by Ken Borsuk 12/26/2014
The challenges that people in the state are facing was discussed in a question to Mr. Bocchino. Ms. Urban cited the Asset Limited Income Constrained Employed (ALICE) report from the United Ways of Connecticut, which found that 35% of Connecticut residents fall into that description, meaning they are “working, yet struggling simply to afford basic household necessities.” Ms. Urban said these individuals and families are typically above the poverty line but are “one unanticipated event, like a serious illness, a death in the family, the loss of a job, home or vehicle, away from a major financial crisis.” While noting the lowering unemployment rate and the state’s high minimum wage, which she praised, she said 17% of Greenwich residents fit this description.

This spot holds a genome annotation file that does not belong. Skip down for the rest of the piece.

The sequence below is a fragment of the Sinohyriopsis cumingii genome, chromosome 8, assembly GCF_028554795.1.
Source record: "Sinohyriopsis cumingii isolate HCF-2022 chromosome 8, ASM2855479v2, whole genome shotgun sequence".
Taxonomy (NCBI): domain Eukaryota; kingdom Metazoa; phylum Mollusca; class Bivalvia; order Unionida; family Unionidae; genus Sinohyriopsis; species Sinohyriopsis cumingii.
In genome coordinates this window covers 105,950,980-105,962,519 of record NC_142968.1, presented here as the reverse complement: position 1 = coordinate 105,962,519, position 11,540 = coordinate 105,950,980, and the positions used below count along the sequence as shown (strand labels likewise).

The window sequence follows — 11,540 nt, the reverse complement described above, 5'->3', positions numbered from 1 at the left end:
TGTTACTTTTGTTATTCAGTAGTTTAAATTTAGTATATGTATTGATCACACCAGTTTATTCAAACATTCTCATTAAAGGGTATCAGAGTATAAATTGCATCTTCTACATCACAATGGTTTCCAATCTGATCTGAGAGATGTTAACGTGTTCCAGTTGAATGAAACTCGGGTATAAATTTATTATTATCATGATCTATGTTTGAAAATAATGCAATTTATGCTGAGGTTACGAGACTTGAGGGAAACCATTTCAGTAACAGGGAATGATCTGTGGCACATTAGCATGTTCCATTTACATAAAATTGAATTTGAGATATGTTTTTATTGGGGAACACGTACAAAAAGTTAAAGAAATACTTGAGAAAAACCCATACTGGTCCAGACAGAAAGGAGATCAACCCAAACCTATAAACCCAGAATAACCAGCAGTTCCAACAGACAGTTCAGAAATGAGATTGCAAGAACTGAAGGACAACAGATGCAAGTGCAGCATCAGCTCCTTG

“Those numbers are disturbing and staggering,” Mr. Bocchino said. “I think, sadly, we all know one family that is in this demographic, and it’s troublesome. Absolutely the state needs to play a part in this. Over the last several years the cost of living in Connecticut has increased, and Connecticut needs to address these burdensome costs. The highest cost of living has a disproportionate effect on those barely above the poverty level.”
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